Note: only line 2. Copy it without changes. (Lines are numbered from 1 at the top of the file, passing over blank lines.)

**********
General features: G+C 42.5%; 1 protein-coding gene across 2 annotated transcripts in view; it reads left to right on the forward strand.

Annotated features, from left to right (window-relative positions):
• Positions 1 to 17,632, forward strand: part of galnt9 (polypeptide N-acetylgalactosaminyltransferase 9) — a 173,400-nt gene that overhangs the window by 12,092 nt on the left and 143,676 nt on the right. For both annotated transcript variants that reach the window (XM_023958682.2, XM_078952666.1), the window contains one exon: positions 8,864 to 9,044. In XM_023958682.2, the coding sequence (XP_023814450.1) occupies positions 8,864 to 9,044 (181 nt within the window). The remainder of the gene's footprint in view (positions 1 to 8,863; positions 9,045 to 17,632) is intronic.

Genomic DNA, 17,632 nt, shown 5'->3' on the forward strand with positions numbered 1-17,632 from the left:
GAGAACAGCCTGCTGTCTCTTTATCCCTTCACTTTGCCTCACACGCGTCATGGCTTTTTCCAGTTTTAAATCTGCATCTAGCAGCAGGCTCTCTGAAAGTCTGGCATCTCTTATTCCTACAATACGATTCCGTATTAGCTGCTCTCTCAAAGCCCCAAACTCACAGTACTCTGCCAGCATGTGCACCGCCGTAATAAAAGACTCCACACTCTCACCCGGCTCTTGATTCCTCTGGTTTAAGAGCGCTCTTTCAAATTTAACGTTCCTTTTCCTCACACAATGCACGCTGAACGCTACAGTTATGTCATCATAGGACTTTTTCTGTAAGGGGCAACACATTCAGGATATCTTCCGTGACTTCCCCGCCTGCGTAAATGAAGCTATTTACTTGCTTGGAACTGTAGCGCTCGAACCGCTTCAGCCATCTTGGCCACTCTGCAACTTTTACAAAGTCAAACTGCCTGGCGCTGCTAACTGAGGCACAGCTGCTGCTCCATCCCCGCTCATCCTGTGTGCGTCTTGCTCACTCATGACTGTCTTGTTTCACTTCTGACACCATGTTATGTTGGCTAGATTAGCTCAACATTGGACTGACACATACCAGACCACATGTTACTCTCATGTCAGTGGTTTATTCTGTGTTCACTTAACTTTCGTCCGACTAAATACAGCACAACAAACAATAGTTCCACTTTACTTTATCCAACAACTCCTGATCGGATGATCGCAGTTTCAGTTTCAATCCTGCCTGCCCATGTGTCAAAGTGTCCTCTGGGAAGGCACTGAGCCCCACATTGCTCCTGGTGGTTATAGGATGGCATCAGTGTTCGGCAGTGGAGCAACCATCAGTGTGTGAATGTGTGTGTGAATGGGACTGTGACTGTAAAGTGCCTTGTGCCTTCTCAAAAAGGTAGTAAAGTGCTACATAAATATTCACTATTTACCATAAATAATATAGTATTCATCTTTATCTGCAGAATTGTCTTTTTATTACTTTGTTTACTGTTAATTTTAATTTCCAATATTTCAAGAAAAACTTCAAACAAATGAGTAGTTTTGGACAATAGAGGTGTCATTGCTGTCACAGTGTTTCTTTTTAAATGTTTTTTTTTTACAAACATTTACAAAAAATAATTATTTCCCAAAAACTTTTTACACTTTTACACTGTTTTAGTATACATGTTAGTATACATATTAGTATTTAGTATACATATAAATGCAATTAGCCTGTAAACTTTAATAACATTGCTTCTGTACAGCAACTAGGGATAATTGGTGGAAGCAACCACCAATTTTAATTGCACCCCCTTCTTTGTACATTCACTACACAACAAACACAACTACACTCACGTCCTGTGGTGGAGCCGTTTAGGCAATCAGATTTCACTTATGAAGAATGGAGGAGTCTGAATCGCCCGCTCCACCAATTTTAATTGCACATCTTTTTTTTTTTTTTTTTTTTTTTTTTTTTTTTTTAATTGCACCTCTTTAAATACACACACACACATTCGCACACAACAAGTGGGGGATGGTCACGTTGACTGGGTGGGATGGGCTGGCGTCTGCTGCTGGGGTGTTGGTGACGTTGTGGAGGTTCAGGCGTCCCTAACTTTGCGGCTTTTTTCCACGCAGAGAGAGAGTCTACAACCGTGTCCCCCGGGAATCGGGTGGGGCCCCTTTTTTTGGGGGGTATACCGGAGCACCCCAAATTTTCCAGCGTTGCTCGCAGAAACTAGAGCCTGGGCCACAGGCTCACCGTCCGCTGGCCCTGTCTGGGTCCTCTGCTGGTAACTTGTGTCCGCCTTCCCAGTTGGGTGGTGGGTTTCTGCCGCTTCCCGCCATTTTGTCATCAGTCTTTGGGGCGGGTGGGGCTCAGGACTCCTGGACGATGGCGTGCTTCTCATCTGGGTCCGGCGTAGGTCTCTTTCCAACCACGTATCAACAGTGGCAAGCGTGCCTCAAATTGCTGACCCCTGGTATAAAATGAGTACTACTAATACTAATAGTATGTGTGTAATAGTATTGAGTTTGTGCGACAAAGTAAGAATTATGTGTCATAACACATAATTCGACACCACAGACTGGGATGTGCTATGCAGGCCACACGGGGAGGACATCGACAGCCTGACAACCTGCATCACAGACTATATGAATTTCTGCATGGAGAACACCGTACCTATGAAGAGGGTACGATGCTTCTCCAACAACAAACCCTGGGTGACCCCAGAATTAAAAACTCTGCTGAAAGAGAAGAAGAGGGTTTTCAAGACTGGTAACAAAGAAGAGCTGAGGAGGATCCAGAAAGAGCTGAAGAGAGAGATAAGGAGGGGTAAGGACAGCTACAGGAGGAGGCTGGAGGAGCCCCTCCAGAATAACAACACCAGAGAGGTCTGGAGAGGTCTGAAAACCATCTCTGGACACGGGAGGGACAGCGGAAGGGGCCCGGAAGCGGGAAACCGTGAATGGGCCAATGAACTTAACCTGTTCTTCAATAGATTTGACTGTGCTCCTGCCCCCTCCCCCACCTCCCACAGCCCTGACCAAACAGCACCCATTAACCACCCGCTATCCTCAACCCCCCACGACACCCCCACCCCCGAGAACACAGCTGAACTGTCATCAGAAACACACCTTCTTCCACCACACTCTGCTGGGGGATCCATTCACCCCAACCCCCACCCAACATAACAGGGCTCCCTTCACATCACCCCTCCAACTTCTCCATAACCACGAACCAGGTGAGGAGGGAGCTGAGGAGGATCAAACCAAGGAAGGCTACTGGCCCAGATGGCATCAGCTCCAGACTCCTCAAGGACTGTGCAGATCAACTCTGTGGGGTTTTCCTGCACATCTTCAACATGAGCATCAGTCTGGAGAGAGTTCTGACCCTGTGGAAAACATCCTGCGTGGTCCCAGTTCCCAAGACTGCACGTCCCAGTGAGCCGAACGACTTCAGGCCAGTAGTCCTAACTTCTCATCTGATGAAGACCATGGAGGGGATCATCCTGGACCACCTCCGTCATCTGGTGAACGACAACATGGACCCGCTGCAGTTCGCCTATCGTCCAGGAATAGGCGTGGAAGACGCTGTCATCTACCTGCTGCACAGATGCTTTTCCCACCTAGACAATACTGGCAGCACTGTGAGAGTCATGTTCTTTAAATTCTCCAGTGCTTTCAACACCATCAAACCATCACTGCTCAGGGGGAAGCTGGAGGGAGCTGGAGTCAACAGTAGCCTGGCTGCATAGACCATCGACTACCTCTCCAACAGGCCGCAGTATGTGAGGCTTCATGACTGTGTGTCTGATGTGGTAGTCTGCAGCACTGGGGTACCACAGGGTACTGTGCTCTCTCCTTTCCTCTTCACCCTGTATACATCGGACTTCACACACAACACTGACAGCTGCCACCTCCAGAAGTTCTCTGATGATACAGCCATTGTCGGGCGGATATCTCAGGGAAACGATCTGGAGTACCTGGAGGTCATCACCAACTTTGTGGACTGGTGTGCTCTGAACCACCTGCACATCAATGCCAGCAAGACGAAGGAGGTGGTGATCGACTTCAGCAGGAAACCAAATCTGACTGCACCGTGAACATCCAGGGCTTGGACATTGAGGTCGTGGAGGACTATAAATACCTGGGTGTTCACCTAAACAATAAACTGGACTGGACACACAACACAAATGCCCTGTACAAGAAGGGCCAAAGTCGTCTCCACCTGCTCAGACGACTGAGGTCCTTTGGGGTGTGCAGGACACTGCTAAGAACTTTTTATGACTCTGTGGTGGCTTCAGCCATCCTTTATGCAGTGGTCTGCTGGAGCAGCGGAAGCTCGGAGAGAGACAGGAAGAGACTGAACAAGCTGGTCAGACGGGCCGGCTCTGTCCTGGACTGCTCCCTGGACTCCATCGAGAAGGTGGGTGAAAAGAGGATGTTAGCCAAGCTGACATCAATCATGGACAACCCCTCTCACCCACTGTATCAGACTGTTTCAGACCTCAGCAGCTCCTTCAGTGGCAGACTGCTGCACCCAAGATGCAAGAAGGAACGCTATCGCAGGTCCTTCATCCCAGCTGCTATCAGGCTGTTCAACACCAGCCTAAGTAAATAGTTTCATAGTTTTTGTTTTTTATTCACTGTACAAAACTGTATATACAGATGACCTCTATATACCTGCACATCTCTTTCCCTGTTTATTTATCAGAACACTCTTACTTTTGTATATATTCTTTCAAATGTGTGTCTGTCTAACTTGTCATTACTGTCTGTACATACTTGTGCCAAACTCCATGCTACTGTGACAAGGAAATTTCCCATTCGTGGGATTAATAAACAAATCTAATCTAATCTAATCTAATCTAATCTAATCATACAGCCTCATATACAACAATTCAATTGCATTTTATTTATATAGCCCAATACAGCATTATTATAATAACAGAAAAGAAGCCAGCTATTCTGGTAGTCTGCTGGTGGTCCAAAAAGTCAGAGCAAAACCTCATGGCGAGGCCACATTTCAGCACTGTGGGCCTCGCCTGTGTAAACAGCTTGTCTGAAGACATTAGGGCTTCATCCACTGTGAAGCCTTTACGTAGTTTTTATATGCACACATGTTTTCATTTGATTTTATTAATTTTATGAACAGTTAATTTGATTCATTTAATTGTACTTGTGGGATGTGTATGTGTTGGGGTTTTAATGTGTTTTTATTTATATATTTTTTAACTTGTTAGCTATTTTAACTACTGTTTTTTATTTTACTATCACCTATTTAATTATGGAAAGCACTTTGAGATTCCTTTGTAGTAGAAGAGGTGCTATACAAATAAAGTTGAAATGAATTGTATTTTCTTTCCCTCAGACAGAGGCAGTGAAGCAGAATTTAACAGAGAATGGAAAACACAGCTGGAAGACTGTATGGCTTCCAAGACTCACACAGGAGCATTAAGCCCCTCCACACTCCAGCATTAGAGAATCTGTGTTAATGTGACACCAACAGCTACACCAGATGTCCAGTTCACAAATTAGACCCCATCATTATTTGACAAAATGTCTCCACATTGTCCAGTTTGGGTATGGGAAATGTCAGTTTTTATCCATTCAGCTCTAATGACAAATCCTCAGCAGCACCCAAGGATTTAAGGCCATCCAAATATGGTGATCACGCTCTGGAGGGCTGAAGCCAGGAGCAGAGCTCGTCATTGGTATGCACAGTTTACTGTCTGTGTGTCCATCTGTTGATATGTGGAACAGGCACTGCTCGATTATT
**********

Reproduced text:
Annotated features, from left to right (window-relative positions):